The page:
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A hallowed tradition at the nation's (and Southeast's) librarys is ending - find out here what it is! (It's not bad news)

ELIZABETH USSHER GROFF - Marty Leisure, Woodstock Branch Library clerk, wants everyone to be able to enjoy books, such as this one he picked off the shelf.  A new fine free policy makes the library accessible to all, and he says, Its a great friendly approach. Recently a question about late fees directed to a staff person at the Woodstock branch elicited the response that the library is now "fine free". While some Multnomah County Library patrons in Southeast Portland may already know about this new policy, many do not – or they don't know the details.

The fact of the matter seems to be that last July first, the library announced that it was waiving fines for overdue books and other materials during the pandemic – and beyond: "Multnomah County Library will permanently stop charging late fines on all library materials, clear all existing fines, and restore access to accounts blocked because of fines in excess of $50, effective immediately. [But] patrons will continue to be billed for unreturned materials." 

The policy change reflects a growing nationwide emphasis on removing barriers to people to use public libraries. Patrons will not feel the need to avoid library usage because of late fines, or fear of having a conversation about debt.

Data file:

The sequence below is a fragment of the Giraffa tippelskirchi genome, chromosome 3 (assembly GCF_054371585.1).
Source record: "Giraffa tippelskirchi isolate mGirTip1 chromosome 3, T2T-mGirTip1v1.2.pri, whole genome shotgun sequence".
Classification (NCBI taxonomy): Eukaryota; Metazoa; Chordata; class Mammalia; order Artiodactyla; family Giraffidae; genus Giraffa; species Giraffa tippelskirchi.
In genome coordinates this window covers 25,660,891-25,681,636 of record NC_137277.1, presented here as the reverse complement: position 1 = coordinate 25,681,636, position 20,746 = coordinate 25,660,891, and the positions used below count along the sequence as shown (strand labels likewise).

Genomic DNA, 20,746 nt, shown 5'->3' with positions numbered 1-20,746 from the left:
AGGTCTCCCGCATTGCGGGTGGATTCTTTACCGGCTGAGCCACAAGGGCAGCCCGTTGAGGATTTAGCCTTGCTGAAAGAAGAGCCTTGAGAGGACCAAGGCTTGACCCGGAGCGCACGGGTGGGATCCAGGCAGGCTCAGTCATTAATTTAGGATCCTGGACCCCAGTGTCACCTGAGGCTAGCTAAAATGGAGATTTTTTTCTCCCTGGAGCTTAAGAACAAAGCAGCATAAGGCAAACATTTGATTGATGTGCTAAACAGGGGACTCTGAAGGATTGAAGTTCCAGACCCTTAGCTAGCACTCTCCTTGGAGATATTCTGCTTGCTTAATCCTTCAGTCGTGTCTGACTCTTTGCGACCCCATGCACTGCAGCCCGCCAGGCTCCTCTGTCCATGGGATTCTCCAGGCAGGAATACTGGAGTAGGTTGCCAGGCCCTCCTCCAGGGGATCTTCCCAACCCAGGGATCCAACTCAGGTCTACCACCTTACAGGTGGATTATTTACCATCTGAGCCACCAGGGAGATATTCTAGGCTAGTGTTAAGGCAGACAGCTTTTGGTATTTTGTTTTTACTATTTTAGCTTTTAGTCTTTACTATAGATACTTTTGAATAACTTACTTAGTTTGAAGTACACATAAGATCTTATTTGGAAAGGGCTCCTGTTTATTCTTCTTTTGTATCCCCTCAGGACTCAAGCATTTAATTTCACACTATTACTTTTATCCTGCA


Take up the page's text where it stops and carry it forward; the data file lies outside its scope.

Director of Libraries Vailey Oehlke told THE BEE, "We have watched closely as a growing body of research has shown that late fines don't work – that a large percentage [of the fines] can never be collected, and that ending the practice doesn't increase the number of late returns. This change will help Multnomah County Library truly serve its community in a free and equal way." 

Several cities in the country had already adopted a no-fine policy even before the pandemic. Saint Paul, Minnesota, stopped charging fines for overdue books and other items back in 2018. Currently, nearby cities such as Vancouver and Seattle have also dropped any late fees.

We discovered that the New York City Public Library system has gone the same route. Tony Marx, president of that system says, "Almost all the books come back anyway, because people – if they are treated with respect and trust – respond in kind," he said, in October of this year.

As for the Multnomah County Library system, their July 2020 statement continued, "Library materials will still have due dates, and patrons are encouraged to return their library materials within the checkout period. Items will automatically renew if there are no 'holds' on the item. For items that are not automatically renewed, if materials are not returned 49 days after the due date, patrons will be charged replacement costs. Those fees are cleared, if the items are returned."  

Marty Leisure, who has worked in the Multnomah County Library system for 35 years, and is in his tenth year at the Woodstock branch, says he is in favor of the no-fine policy. "It's a great library-friendly approach. The goal is to have people read and enjoy books. And, especially for low-income people [who may owe fines they can't pay], the policy encourages them to come back and use the library."

Martha Flotten, a new Regional Manager for Multnomah County Library adds, "There is also [a new policy of] no paying for printing [copying] in our libraries. Especially with the pandemic, we are doing whatever we can to help people. And much of the printing [done in libraries] is for shipping labels, or resumes."

 

If you'd like even more information about this new Multnomah County Library policy, Call the library at 503/988-5123, or go online – www.multcolib.org


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